Optimism Bias and Groupthink
The UK Government investigated “optimism bias” in 2003 in recognition that project appraisers have a systematic tendency to be overly optimistic. There was a mandate that a project’s estimated costs and durations should be modified to reflect such optimism through empirically based adjustments and create realistic expectations. However, and despite further mandates costs and durations of major infrastructure project continue to be exceeded. Perhaps politicians and financiers need to be educated that if there is a need for infrastructure it inevitably costs what it will cost and takes its time too. They also need to realise that those who develop infrastructure can only ‘sell’ their product with puffery and optimism or a countries development will stagnate. Success and failure cannot always be measured in terms of time and cost and yet the lessons based upon delays and outturn costs continue to be attended.
Despite statistics people believe that they will not be affected by negative events and optimism bias prevails. Such optimism is independent of gender, ethnicity, nationality and age but is, it seems, dependent on political persuasion and which political party is in power. Even when risk is appraised by experienced and competent people there can be a tendency for the group to convince themselves that risks will be unlikely, or that planned contingency measures will be so robust that nothing can go wrong – this is groupthink.
Most people want their ventures to be successful and anybody who would ‘rock the boat’ or raise controversial issues may well alienate themselves from the group. Unfortunately, by wanting to belong, group members make efforts to cultivate harmony and conformity and avoid conflict, even the constructive kind. Decisions become a compromise leading to dysfunctional behavior whereby alternative views are dismissed and critical thinking is curtailed. Nay-sayers are outcast and the remaining herd believe they have become stronger as everybody ‘goes with the flow’ and the ‘weaker’ non-conformists have been outcast, or rather ostracised.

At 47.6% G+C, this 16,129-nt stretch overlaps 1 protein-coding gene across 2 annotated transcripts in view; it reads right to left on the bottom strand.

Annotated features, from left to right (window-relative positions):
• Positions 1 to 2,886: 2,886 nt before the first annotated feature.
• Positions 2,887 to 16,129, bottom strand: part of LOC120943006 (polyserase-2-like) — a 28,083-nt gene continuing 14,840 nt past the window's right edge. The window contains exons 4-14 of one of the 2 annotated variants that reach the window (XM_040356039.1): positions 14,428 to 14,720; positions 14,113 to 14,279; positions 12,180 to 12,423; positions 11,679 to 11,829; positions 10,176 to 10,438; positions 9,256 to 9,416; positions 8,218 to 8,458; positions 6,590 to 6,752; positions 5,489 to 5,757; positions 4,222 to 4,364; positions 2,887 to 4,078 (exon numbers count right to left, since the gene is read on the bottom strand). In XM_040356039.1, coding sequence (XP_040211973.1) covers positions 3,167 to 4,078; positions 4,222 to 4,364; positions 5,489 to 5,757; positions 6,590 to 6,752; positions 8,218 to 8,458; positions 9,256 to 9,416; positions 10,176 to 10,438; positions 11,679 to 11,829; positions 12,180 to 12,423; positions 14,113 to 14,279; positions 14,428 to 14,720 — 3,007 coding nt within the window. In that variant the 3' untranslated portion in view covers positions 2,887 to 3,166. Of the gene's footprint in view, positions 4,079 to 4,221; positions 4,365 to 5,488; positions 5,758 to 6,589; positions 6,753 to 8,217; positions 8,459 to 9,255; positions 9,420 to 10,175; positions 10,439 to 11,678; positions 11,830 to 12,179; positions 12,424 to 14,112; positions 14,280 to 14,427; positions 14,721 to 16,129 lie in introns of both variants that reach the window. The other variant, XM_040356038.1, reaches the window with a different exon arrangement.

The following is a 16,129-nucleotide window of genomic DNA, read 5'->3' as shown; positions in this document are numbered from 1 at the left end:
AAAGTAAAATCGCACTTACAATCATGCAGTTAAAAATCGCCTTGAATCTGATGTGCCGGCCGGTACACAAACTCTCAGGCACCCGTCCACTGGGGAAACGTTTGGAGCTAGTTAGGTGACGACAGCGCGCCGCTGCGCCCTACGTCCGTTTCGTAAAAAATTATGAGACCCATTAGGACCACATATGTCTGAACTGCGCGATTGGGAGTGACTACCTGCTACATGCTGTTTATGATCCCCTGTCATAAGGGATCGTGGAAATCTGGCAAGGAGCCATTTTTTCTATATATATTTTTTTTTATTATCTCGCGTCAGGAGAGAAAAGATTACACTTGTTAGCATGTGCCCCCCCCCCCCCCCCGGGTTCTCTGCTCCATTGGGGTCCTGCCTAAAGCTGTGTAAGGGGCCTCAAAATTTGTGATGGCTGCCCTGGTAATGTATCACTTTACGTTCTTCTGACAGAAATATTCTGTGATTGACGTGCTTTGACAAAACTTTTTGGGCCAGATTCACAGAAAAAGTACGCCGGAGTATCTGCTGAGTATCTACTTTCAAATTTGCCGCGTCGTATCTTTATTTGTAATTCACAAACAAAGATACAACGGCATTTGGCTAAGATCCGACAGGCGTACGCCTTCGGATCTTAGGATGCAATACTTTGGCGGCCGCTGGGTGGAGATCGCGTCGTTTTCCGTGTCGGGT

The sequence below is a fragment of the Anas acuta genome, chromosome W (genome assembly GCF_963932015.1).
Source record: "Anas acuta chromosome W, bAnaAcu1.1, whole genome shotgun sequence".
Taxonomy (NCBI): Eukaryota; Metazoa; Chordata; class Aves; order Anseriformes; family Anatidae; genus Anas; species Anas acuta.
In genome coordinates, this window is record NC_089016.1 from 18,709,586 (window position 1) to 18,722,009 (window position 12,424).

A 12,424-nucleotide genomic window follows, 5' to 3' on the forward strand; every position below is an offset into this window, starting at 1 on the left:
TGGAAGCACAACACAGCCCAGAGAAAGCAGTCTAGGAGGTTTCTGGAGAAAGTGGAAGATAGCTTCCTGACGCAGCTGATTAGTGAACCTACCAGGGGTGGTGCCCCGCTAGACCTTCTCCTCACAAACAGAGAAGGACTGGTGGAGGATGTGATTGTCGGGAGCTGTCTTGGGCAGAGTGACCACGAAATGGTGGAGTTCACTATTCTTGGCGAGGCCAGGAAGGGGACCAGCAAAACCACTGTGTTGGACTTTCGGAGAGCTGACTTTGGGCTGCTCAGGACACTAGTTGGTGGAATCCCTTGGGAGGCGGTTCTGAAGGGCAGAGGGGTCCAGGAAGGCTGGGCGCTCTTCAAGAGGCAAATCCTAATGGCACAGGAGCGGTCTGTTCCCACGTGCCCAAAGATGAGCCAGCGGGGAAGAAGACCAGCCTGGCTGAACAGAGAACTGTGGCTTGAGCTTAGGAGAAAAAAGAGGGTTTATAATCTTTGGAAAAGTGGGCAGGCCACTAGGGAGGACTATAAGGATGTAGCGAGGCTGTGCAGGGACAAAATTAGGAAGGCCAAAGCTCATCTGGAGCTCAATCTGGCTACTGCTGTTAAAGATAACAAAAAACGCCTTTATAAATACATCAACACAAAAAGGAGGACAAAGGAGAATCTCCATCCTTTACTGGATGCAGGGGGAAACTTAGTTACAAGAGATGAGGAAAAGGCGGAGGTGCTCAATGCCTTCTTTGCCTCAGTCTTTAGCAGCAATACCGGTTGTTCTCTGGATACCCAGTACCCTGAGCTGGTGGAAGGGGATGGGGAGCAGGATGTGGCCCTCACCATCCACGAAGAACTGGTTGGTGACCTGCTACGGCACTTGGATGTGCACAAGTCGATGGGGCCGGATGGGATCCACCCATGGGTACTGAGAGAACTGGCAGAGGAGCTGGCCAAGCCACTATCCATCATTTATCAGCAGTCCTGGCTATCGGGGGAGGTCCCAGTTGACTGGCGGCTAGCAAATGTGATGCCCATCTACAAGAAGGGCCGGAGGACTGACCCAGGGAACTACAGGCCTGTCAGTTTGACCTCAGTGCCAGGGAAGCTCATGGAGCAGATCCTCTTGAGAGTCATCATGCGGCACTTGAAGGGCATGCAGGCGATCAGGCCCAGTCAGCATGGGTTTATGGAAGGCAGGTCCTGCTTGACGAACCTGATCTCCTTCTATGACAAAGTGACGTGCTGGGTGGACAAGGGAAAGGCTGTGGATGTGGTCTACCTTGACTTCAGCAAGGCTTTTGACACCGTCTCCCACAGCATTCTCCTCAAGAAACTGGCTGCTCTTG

The recognized emergency management process is characterized by ‘mitigation’, ‘preparedness’, ‘response’ and ‘recovery’. Mitigation identifies hazards while preparedness requires obtaining equipment/technology and the training and drilling of personnel in expectation of the predicted emergency. If the emergency happens there is the ‘response’ and the controlled implementation of plans which are then adapted accordingly. After any emergency there is the recovery during which the aftermath is addressed.
If the planning is correct, then the recovery boils down to responding to the situation according to plan and all’s well that ends well. However, if the emergency is unplanned and unexpected the resultant shock can create panic and effort is then wasted as people protect their position by blaming anybody and everybody who was also unable to see the future properly.